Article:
November 1, 2007

Nothing sacred

So a kid drops his math triangles on the floor. I take them to the board and draw a small house shrine (or maybe it wasn't; I also drew a portrait of some man in a picture frame so I could have been drawing a funeral thing--we'll get to why it's bad that I don't really know) and some incense and a plate of mikans. Then I place the triangles there as if I am making an offering to my ancestors.

The kids thought it was hilarious.

When the teacher finally noticed, she thought it was sacrilegious. She sternly said, "We don't do that," and erased it. Then she turned to the class and said something quickly with the word "joke". I'm not sure if she was covering my actions or denouncing them.

So a couple of factors go into my surprise, and my やっぱり "I shoulda known" feelings about the matter.

Factors that made me think it was okay:
The Japanese aren't religious. They often seem pretty proud of how religious they aren't.
I was talking to the other teacher before class, and she joked about how if you don't honor your deceased grandma with a snack offering, she will turn into a vengeful ghost. So I had it in my head at the time that one can joke about that very thing.
There are many scenes in animes and comedies where I have seen people joking about funerals. Please see this video for what I am talking about with the funeral funnies.
The kids seemed to think it was funny.

Factors that should of let me know that things would suddenly take a turn for "I'm sorry I just insulted you and your entire culture":
The Japanese are religious, or at least ceremonial in a Confucian way. Even though many of them proclaim no religious beliefs, almost everyone still has those home shrines. All the festivals, save our Saga balloon festival, have religious overtones.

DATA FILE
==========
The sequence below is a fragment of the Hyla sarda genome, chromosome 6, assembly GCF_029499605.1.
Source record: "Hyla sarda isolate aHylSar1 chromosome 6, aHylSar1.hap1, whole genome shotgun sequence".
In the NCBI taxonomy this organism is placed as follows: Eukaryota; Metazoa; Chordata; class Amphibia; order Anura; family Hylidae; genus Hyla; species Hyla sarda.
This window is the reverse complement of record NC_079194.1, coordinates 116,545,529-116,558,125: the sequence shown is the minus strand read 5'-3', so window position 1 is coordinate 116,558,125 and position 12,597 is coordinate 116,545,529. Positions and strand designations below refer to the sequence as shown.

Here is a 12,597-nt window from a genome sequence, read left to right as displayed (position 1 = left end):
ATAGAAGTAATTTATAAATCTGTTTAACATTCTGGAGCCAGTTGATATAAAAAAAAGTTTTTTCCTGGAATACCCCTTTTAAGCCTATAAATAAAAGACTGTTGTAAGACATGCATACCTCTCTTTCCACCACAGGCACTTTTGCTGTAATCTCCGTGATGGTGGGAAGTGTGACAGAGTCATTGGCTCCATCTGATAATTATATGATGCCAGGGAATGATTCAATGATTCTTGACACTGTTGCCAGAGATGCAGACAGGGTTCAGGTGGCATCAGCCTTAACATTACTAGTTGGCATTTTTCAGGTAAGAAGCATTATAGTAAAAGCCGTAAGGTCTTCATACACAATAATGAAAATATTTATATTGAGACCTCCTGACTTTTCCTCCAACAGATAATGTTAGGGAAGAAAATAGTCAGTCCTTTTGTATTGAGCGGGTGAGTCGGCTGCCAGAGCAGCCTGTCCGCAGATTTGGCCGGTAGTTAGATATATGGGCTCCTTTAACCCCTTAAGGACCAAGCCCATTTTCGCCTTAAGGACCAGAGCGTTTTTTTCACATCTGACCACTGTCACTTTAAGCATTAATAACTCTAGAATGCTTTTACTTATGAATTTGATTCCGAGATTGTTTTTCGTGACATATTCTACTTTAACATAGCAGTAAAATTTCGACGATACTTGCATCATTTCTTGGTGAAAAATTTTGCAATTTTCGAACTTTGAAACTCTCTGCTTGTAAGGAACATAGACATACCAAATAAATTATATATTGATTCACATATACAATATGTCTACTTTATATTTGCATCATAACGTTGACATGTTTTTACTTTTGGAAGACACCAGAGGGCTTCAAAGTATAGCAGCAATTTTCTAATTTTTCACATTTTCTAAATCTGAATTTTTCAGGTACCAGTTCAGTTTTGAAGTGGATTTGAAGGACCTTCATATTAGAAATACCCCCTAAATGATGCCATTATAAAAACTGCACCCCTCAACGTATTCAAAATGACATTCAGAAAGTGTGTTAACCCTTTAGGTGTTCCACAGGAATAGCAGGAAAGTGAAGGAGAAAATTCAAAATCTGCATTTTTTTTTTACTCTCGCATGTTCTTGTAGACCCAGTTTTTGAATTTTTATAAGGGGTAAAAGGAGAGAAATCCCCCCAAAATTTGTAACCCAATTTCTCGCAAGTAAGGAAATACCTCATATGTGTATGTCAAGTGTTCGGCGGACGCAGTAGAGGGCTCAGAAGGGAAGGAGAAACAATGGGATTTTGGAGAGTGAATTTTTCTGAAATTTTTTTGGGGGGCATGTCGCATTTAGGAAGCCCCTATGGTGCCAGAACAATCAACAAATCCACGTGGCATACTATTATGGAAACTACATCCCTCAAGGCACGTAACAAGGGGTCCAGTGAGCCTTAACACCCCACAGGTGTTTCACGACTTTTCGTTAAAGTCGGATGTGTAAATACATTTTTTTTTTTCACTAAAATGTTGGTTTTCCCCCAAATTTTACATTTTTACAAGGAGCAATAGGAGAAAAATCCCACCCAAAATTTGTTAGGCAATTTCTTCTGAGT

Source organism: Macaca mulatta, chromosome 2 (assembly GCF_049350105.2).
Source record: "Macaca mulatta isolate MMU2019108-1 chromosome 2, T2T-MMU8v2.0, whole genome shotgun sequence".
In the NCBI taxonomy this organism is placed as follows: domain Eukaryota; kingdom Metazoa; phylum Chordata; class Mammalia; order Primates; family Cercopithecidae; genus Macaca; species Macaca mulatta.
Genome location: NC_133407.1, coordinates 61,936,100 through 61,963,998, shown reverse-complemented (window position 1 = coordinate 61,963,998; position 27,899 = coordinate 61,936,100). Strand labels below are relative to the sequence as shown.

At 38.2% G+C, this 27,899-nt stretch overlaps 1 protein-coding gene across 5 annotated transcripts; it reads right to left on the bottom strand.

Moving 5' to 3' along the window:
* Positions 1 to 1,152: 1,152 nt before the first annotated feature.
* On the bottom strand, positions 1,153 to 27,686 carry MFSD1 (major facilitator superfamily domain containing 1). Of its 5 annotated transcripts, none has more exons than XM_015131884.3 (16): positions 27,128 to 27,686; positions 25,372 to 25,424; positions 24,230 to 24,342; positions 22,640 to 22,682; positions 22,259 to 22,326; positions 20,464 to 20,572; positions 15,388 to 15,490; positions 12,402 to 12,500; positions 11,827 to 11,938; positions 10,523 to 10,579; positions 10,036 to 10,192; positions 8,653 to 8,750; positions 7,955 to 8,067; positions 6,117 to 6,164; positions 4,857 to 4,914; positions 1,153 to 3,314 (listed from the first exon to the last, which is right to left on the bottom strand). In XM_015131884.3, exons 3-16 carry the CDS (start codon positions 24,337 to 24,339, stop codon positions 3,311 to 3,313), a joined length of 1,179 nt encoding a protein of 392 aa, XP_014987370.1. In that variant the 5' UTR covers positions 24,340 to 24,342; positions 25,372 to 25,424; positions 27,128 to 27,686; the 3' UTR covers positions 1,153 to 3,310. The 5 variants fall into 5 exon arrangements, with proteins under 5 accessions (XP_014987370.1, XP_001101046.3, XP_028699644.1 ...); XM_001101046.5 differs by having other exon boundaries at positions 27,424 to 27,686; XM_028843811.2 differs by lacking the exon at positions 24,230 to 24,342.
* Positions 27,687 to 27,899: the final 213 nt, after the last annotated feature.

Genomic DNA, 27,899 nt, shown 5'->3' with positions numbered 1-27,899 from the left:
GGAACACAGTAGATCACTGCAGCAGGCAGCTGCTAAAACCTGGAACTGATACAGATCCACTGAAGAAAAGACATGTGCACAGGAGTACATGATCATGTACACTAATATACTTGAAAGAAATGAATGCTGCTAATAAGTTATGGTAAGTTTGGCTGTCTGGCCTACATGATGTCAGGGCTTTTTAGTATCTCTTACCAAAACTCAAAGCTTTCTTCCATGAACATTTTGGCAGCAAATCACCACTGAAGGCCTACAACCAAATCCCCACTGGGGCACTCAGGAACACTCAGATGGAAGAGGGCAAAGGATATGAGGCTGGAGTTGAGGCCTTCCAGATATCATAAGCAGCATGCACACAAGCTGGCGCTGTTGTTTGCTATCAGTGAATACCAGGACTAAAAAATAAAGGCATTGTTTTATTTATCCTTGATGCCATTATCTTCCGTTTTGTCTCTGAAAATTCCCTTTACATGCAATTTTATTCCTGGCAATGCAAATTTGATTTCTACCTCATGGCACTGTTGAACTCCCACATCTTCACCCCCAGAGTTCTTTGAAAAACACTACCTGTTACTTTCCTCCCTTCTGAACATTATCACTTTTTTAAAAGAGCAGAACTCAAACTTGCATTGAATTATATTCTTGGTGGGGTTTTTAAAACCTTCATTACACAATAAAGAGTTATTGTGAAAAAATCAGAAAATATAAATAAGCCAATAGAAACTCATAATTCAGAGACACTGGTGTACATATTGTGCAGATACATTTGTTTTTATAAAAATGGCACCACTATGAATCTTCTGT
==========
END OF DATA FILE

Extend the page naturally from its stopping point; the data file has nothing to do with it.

Funeral stuff is taboo. My students were shocked when we had a discussion in which I stated that sticking your chopsticks in your bowl and standing them that way is not rude. Shoulda foresaw that related stuff would be bad too.
That teacher takes everything I do seriously. For instance, I described a guy as a "the one that is a little chubby" when at a loss for a name, and she heard me across the room and was like, "What did you say?!"
A funeral is not the same as a home shrine. Once again, I am too culturally ignorant to know if I depicted a shrine as I intended, but in any case, I don't know some of the taboos going on, so while it may be okay for comedians on TV (afore-posted video link), there are rules to the comedy I might not get.
The children are aliens. No, seriously, any middle school teacher in Japan will tell you that. Ask them about the alien thing. What it boils down to is the children may have thought it was okay to laugh because they are not yet indoctrinated.
The Japanese are superstitious. Usually only in a "this will bring me good luck" way, but still.

So, yeah. Sorry bout that Japan.